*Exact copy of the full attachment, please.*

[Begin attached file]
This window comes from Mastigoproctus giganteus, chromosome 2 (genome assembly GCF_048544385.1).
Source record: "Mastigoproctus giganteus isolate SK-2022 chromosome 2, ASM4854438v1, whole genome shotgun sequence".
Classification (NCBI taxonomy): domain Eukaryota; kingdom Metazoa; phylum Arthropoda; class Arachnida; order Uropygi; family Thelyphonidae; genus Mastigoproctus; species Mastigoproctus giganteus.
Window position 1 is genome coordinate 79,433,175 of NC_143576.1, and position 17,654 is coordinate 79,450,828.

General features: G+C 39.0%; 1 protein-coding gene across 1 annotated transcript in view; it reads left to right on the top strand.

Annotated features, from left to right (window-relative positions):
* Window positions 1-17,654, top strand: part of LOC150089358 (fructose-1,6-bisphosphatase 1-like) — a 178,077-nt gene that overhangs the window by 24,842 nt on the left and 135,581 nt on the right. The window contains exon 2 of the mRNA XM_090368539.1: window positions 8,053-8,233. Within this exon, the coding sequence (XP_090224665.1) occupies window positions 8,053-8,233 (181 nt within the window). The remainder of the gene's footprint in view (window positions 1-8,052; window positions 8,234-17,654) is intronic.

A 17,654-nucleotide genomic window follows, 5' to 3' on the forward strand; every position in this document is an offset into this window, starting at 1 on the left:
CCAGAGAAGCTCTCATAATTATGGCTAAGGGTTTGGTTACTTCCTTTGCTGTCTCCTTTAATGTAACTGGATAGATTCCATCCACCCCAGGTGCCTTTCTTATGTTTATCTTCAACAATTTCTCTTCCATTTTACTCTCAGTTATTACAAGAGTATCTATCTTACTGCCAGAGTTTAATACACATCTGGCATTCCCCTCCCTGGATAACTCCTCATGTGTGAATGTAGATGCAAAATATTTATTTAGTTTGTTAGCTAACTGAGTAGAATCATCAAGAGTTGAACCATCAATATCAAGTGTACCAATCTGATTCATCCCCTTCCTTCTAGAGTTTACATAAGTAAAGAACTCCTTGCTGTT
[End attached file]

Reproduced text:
This window comes from Mastigoproctus giganteus, chromosome 2 (genome assembly GCF_048544385.1).
Source record: "Mastigoproctus giganteus isolate SK-2022 chromosome 2, ASM4854438v1, whole genome shotgun sequence".
Classification (NCBI taxonomy): domain Eukaryota; kingdom Metazoa; phylum Arthropoda; class Arachnida; order Uropygi; family Thelyphonidae; genus Mastigoproctus; species Mastigoproctus giganteus.
Window position 1 is genome coordinate 79,433,175 of NC_143576.1, and position 17,654 is coordinate 79,450,828.

General features: G+C 39.0%; 1 protein-coding gene across 1 annotated transcript in view; it reads left to right on the top strand.

Annotated features, from left to right (window-relative positions):
* Window positions 1-17,654, top strand: part of LOC150089358 (fructose-1,6-bisphosphatase 1-like) — a 178,077-nt gene that overhangs the window by 24,842 nt on the left and 135,581 nt on the right. The window contains exon 2 of the mRNA XM_090368539.1: window positions 8,053-8,233. Within this exon, the coding sequence (XP_090224665.1) occupies window positions 8,053-8,233 (181 nt within the window). The remainder of the gene's footprint in view (window positions 1-8,052; window positions 8,234-17,654) is intronic.

A 17,654-nucleotide genomic window follows, 5' to 3' on the forward strand; every position in this document is an offset into this window, starting at 1 on the left:
CCAGAGAAGCTCTCATAATTATGGCTAAGGGTTTGGTTACTTCCTTTGCTGTCTCCTTTAATGTAACTGGATAGATTCCATCCACCCCAGGTGCCTTTCTTATGTTTATCTTCAACAATTTCTCTTCCATTTTACTCTCAGTTATTACAAGAGTATCTATCTTACTGCCAGAGTTTAATACACATCTGGCATTCCCCTCCCTGGATAACTCCTCATGTGTGAATGTAGATGCAAAATATTTATTTAGTTTGTTAGCTAACTGAGTAGAATCATCAAGAGTTGAACCATCAATATCAAGTGTACCAATCTGATTCATCCCCTTCCTTCTAGAGTTTACATAAGTAAAGAACTCCTTGCTGTT